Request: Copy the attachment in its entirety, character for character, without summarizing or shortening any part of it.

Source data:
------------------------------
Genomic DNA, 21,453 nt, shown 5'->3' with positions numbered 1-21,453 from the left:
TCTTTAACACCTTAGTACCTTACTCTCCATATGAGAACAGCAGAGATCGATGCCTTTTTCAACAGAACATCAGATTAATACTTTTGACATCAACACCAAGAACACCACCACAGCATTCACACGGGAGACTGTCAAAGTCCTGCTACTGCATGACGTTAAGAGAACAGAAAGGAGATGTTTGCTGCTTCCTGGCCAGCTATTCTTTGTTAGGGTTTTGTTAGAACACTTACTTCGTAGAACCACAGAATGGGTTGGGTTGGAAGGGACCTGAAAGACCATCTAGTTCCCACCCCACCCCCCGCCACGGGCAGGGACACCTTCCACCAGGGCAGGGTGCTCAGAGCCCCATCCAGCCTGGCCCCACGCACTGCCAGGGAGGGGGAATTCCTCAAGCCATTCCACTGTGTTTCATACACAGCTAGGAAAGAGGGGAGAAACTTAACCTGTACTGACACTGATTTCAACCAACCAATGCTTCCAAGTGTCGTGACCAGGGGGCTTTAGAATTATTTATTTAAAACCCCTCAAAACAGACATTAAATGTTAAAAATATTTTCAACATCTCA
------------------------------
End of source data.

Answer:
Genomic DNA, 21,453 nt, shown 5'->3' with positions numbered 1-21,453 from the left:
TCTTTAACACCTTAGTACCTTACTCTCCATATGAGAACAGCAGAGATCGATGCCTTTTTCAACAGAACATCAGATTAATACTTTTGACATCAACACCAAGAACACCACCACAGCATTCACACGGGAGACTGTCAAAGTCCTGCTACTGCATGACGTTAAGAGAACAGAAAGGAGATGTTTGCTGCTTCCTGGCCAGCTATTCTTTGTTAGGGTTTTGTTAGAACACTTACTTCGTAGAACCACAGAATGGGTTGGGTTGGAAGGGACCTGAAAGACCATCTAGTTCCCACCCCACCCCCCGCCACGGGCAGGGACACCTTCCACCAGGGCAGGGTGCTCAGAGCCCCATCCAGCCTGGCCCCACGCACTGCCAGGGAGGGGGAATTCCTCAAGCCATTCCACTGTGTTTCATACACAGCTAGGAAAGAGGGGAGAAACTTAACCTGTACTGACACTGATTTCAACCAACCAATGCTTCCAAGTGTCGTGACCAGGGGGCTTTAGAATTATTTATTTAAAACCCCTCAAAACAGACATTAAATGTTAAAAATATTTTCAACATCTCA